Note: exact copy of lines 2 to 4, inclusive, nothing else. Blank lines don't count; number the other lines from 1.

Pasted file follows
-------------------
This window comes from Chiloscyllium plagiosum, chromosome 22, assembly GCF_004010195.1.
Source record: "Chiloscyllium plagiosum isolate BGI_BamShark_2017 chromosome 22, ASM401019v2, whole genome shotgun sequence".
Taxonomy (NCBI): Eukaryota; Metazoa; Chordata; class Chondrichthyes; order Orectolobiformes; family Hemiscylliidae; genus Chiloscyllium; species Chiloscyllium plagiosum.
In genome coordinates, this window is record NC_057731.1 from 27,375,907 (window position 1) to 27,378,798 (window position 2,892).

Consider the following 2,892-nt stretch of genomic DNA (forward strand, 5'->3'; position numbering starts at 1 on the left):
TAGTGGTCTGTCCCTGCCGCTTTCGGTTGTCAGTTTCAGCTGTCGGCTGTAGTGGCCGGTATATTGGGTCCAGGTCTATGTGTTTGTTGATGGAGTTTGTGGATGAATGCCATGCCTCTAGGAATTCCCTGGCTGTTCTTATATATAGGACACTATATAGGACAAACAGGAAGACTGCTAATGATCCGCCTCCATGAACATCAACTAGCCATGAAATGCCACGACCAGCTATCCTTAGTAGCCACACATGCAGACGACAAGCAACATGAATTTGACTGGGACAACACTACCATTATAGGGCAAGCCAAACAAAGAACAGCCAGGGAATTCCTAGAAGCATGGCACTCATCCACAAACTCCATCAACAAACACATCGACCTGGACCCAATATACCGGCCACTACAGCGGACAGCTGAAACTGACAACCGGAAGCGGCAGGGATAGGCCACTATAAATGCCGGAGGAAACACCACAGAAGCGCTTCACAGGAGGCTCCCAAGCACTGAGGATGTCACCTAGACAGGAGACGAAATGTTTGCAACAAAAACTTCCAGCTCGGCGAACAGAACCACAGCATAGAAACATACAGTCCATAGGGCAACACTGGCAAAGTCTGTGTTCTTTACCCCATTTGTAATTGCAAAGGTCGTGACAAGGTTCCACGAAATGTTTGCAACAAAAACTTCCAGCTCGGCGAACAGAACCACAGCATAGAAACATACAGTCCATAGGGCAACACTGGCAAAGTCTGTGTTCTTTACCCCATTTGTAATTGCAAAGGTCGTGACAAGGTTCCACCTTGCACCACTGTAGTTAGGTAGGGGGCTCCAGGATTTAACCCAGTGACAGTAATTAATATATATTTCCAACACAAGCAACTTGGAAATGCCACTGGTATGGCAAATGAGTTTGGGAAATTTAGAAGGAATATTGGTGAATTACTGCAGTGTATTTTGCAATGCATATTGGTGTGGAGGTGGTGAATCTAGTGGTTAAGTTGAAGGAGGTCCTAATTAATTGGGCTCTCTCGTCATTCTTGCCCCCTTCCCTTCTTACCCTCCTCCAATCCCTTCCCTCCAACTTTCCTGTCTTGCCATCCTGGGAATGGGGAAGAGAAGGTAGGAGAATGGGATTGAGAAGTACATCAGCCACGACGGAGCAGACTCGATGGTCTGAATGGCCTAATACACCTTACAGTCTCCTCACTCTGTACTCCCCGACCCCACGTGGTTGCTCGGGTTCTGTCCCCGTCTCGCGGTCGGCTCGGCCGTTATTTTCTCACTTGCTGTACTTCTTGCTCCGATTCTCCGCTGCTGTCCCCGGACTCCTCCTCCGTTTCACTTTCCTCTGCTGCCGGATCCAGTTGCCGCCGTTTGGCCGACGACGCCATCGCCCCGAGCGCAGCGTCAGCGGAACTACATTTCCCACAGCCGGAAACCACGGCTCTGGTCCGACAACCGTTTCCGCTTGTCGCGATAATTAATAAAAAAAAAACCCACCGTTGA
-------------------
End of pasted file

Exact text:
Source record: "Chiloscyllium plagiosum isolate BGI_BamShark_2017 chromosome 22, ASM401019v2, whole genome shotgun sequence".
Taxonomy (NCBI): Eukaryota; Metazoa; Chordata; class Chondrichthyes; order Orectolobiformes; family Hemiscylliidae; genus Chiloscyllium; species Chiloscyllium plagiosum.
In genome coordinates, this window is record NC_057731.1 from 27,375,907 (window position 1) to 27,378,798 (window position 2,892).